Allan Isfan is a co-founder of FaveQuest, a young start-up. This blog covers start-up topics.

Thursday, October 05, 2006


The Long Tail

I’m finally catching up with my reading and would like to share some concepts from the book “The Long Tail” by Chris Anderson that I found quite fascinating. Note that Chris Anderson is editor in chief of Wired, one my absolute favorite magazines. This topic has been blogged to death. However, most people I have spoken to recently have never heard of this so I feel compelled to provide a brief summary since it is a very critical concept for today's economy.

The key premise of “The Long Tail” is that the economy is shifting away from hits to niches. In the past, if something was not a hit, it was essentially considered a market failure since non-hits did not have any economic viability. When products were predominantly sold in physical bricks and mortar stores, the cost to keep an item on a shelf was such that it has to sell very well in order to justify the expense. If you were a musician and your CD was not expected to be a huge seller, it was not carried by music stores and you essentially sold nothing. Labels only heavily promoted bands they thought would make it and the rest were left out in the cold. In effect the labels and stores were the filter essentially deciding for you what is good and what is bad.

However, with the advent of the internet, the cost to make a product available to the public dropped significantly. This cost can approach $0 for electronic content like music. For physical products like books, storing items in a warehouse is much cheaper than shelf space at your local books store. Amazon can therefore make money even on items that don’t sell in large volumes. As people now had access to a much greater variety of products, purchasing patterns changed significantly. Although hits and top brands still exist, people are spending much more money on non-hits or niches.

You can see evidence of this everywhere. Take television as an example. Not so many years ago, there were only a few TV channels and no internet. Everyone essentially watched the same shows. Fast forward to the present and the number of niche cable channels is incredible. Each individual niche by itself may not be a huge power by itself but if you take them all together, the revenue is significant compared to the top channels such as NBC, CBS, ABC, CBC (ha ha ha). In many industries, selling many niches is more lucrative than selling a few hits. As Chris puts it, “Why the Future of Business is Selling Less of More”.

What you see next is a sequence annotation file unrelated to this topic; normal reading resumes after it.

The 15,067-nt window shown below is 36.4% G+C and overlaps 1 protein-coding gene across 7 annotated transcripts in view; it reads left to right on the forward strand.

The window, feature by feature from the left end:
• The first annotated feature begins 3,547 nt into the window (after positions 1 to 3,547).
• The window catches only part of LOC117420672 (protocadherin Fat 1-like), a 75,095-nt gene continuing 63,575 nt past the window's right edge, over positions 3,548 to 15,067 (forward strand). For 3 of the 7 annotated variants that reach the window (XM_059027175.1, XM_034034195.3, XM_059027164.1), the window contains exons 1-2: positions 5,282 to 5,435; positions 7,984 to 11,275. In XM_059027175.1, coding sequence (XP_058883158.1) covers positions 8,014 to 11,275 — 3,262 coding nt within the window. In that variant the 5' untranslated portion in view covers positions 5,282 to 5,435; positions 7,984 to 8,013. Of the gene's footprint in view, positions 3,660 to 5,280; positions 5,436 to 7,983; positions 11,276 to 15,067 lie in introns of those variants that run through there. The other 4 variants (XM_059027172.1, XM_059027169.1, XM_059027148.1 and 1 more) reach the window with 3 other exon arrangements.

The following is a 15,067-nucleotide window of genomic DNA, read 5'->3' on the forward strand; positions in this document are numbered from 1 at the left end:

But … there’s more. Simply providing choice is not enough. It can be overwhelming and may turn customers away. The real magic comes from helping the customer find what he wants effectively and efficiently. If you ever travel and need to book a hotel somewhere, your first stop should be trip advisor or other sites like it. Travelers share their experience and rate the hotels allowing you to make an informed decision. Google is the ultimate success story in this space. The founders realized years ago that people would value a tool that lets them find what they need fast. I use Google at least 20 times a day … I can’t image surfing the net without it.

So the summary is …. there is huge opportunity in niches but you have to provide people the tools to find what they need. Jeff Bezos (founder of Amazon), Brin and Page (founders of Google) figured this out long before most of us and as a result are ridiculously rich.

I’ve only scratched the surface here. I strongly recommend you get you hands on the book (got mine in three days from Amazon) and/or check out In my next post, I will touch on the impact of this market transition on my own startup concepts.


Blogger ROKPIG said...

It all essentially leads to the same business a better mouse-trap and the world will beat a path to your door(Ralph Waldo Emerson)!!! No matter what line of business you choose, the same principle will always apply.

4:18 AM


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